One of the mysteries of the English language finally explained.
(of certain apes) move by using the arms to swing from branch to branch.‘the gibbons brachiate energetically across their enclosure’
- ‘Here we see the elusive and shy marsh gibbon, brachiating through the sphagnum swamps.’
- ‘He watched Kitter brachiate from tree to tree in the hazy air.’
- ‘But whereas my distant ancestors were brachiating primates hastily adapted for lives on open plains, hers were dedicated hunters, perhaps forest-dwelling quadrupeds who - God knows how or when - began to use tools.’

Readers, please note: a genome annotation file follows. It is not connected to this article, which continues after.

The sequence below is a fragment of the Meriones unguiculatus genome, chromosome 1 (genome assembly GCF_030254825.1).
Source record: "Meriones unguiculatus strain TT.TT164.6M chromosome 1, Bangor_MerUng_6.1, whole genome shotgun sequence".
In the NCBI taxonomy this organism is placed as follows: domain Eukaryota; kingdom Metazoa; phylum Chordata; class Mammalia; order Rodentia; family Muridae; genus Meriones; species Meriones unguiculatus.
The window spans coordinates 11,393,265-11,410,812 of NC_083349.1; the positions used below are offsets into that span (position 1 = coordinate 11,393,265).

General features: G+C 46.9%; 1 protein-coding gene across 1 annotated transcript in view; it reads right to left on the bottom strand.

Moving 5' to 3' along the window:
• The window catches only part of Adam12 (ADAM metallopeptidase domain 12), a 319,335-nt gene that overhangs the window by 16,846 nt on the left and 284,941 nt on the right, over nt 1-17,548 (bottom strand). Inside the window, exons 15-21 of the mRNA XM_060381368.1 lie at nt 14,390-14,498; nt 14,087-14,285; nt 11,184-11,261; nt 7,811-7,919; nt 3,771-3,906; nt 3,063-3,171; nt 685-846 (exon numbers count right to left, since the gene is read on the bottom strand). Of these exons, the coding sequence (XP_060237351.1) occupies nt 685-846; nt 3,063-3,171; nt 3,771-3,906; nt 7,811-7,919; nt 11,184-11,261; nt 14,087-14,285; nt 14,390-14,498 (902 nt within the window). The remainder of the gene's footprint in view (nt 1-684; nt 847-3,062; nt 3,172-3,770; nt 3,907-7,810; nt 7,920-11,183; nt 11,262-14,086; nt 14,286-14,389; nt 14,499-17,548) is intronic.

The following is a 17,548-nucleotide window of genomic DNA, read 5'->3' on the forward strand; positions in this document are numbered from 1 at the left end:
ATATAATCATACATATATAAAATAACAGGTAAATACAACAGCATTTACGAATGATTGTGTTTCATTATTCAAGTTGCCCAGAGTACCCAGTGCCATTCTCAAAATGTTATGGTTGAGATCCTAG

- ‘Humans are descended from apes, brachiating creatures who are at home hanging from branches.’
- ‘For the gibbon, the only truly arm-swinging primate, the arms are long and flexible, and the legs, short and reduced - basically to get them out of the way as the owner brachiates through the trees.’
1Branched, especially having widely spread paired branches on alternate sides.
- ‘Isidia are extensions of the surface of the thallus and may be cylindrical, globular, brachiate (branched) or lobula (lobe-like).’
- ‘Maple trees are brachiate.’
- 1.1 Having arms.
- ‘Others have maintained that the earliest brachiate echinoderms had only three arms.’
- ‘It is a discussion of the classification and relations of the brachiate crinoids.’
Mid 18th century (originally in the sense ‘having paired branches’): from Latin brachium ‘arm’ + -ate.
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